Common Tree Diseases in Georgia

Common Tree Diseases in GeorgiaPeople tend to think of plants and trees as the most low-maintenance types of living beings. While this is probably true, there’s still a big difference between “low maintenance” and “no maintenance.” On top of just ensuring that your trees have the basic necessities (water, nutrients, and sunlight), you also need to be on the lookout for diseases that can infect your trees. Some vegetation diseases can be deadly to your entire landscape if they’re not found and treated early enough. At Turf Shield, we go beyond lawn care to actually educate our clients about their plant life, and in this effort, we’ve pulled together the basics you need to know about the most common tree diseases in the Atlanta area.

Seiridium Canker

Caused by a fungus, seiridium canker creates open cankers that leak resin. It’s often noticed when homeowners see individual branches and limbs begin to die on their tree. The fungus is spread to different branches within a tree or from one tree to another when the spores travel in water, either from the rain or from irrigation. Trees are more susceptible to being infected if they’re already weakened by draught and excessive heat. Unfortunately, there are not currently any fungicides that can treat seiridium canker after it has infected a tree, so the only treatment is to reduce the spread by pruning your trees to remove infected branches and by irrigating when the weather is dry.

Root Rot

There are different types of root rot that are each caused by their own unique fungus. As a group of diseases, though, root rot infects the tree roots, causing the wood to become spongy and sometimes leading to mushroom growth at the base of the tree. These mushrooms are often the only way homeowners discover root rot. The fungus is soil-borne and is most likely to spread and infect trees when the soil stays too wet for too long, and it can take hold of weaker, less healthy tress more quickly. The best way to lower your risk of root rot is to manage the excessive soil moisture by creating appropriate drainage, but if one or more of your plants do develop root rot, it can often be treated with specific fungicides.

Powdery Mildew

We’ve all seen mildew on a shower curtain or a forgotten piece of damp fabric, and powdery mildew has a similar appearance. It causes your plant’s leaves to develop scattered gray spots, and it can be spread rather easily when the spores become airborne. Like root rot, powdery mildew is really a category of diseases, with different forms of powdery mildew being caused by different varieties of similar fungi. Unfortunately for Georgia, humidity makes this disease far more likely. You can take preventative steps in your lawn by increasing air flow through your plants to reduce humidity (such as by pruning selectively or by spacing plants out farther). If you do notice the telltale gray spots on your plants, the infection can often be treated with professional fungicide treatments for lawns.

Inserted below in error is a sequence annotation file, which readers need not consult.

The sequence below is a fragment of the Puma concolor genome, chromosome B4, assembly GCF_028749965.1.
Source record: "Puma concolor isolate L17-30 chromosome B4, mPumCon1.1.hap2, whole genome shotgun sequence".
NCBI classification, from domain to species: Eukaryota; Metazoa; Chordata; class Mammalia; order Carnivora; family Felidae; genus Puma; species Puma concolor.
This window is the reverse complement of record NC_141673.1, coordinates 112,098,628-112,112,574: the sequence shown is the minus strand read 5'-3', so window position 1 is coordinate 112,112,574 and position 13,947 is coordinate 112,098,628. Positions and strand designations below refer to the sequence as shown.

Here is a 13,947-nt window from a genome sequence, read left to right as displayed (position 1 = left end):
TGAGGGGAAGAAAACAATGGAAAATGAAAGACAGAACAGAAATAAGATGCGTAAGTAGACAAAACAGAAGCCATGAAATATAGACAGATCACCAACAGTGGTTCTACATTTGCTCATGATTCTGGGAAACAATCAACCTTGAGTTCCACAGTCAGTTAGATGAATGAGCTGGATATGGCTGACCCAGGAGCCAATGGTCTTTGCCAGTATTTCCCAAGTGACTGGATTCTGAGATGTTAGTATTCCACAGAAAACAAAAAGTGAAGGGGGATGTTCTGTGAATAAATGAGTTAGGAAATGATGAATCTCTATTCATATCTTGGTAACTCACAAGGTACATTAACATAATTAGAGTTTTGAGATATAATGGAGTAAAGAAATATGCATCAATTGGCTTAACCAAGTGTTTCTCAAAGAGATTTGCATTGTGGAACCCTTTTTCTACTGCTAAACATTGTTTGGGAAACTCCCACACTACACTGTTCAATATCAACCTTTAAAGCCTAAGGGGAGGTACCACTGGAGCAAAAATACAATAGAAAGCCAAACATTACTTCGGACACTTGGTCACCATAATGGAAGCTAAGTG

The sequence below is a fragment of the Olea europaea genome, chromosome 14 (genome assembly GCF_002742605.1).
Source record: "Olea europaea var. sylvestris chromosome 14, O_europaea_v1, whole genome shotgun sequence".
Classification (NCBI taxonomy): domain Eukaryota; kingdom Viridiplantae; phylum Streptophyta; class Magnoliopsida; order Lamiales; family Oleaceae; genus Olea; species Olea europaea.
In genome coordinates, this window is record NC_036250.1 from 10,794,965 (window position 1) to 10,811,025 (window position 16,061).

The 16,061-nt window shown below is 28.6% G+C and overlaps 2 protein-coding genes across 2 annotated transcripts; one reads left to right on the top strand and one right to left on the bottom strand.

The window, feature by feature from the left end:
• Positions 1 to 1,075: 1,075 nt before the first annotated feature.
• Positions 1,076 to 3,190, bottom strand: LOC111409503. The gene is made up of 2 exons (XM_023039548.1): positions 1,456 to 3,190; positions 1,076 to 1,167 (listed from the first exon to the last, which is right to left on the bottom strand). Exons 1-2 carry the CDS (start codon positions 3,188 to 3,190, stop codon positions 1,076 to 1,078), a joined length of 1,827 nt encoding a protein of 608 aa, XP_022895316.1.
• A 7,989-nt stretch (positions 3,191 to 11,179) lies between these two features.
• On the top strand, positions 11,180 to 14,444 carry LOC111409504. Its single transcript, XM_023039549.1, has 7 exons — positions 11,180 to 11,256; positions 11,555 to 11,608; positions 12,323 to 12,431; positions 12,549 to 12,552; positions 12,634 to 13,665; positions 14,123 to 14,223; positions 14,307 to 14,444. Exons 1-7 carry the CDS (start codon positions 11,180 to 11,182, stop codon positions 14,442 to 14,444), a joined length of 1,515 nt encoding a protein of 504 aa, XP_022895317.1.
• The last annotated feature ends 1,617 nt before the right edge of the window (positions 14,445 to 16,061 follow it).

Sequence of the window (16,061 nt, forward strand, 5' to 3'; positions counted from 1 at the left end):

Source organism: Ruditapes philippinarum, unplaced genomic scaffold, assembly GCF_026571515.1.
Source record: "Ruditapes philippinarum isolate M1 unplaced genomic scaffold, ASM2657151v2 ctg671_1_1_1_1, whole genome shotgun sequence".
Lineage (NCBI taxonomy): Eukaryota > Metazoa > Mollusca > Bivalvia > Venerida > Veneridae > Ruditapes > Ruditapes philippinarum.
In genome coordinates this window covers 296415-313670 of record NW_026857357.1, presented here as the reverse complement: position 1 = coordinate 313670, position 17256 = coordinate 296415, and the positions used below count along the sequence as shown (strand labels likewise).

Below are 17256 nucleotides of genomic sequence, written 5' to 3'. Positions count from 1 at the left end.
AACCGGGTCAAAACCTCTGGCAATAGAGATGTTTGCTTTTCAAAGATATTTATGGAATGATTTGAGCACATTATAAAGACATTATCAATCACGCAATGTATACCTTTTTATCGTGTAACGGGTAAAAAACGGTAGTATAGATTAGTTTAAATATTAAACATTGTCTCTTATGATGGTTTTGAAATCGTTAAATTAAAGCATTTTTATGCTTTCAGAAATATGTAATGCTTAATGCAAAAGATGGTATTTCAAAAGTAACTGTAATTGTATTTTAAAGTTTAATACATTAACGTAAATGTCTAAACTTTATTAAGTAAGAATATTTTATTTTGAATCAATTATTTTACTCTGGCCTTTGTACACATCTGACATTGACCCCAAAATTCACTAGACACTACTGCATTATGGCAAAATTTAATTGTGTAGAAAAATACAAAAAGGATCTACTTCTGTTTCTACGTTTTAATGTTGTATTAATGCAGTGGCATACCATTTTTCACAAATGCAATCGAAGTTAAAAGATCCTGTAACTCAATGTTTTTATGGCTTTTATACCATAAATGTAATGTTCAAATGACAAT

Botrytis Blight

The symptoms of botrytis blight can look similar to those of other tree diseases – spots on leaves and flowers, cankers on stems, crown rot, and wilting, as well as lumps of fuzzy, brown/gray spores with thin black stalks. Caused by a certain type of fungus, botrytis blight spreads through the air and the water, as well as on insects, so it can be rather difficult to control. You can limit your plants’ risk for botrytis blight by improving the air flow to reduce humidity, and by using preventative fungicides when moist, humid, cool, and cloudy weather conditions raise the risk for infection.

Fireblight

While many of the other tree diseases are caused by fungi, fireblight is caused by a specific strain of bacteria, and it affects members of the Rosaceae family, like pear trees, crabapple trees, and their relatives. The primary sign of fireblight (and the reason it gets its name) is an almost burned appearance at the end of branches and twigs. In some cases, the branches may bend in a hook-like shape. Fireblight spreads most during warm, wet weather, so it’s most common between April and June. If you think your plants are infected, prune out the infected branches about 6 inches below the damage, disinfecting your shears between each cut. Steer clear of fertilizer with too much nitrogen in the summer as well.

When you set up or revitalize your landscape, you put a lot of work, time, and money into building the perfect arrangement of trees, shrubs, flowers, and other plants. Any of the diseases above (and many more) can jeopardize everything you’ve invested into your landscape. When it comes to tree diseases, prevention is the #1 goal, and whether you still have a healthy lawn or you’re fighting an existing infestation, our lawn care professionals at Turf Shield are happy to help. To get started, schedule a consultation with Turf Shield lawn care professionals, and be sure to follow us on social media as well for more lawn care tips.

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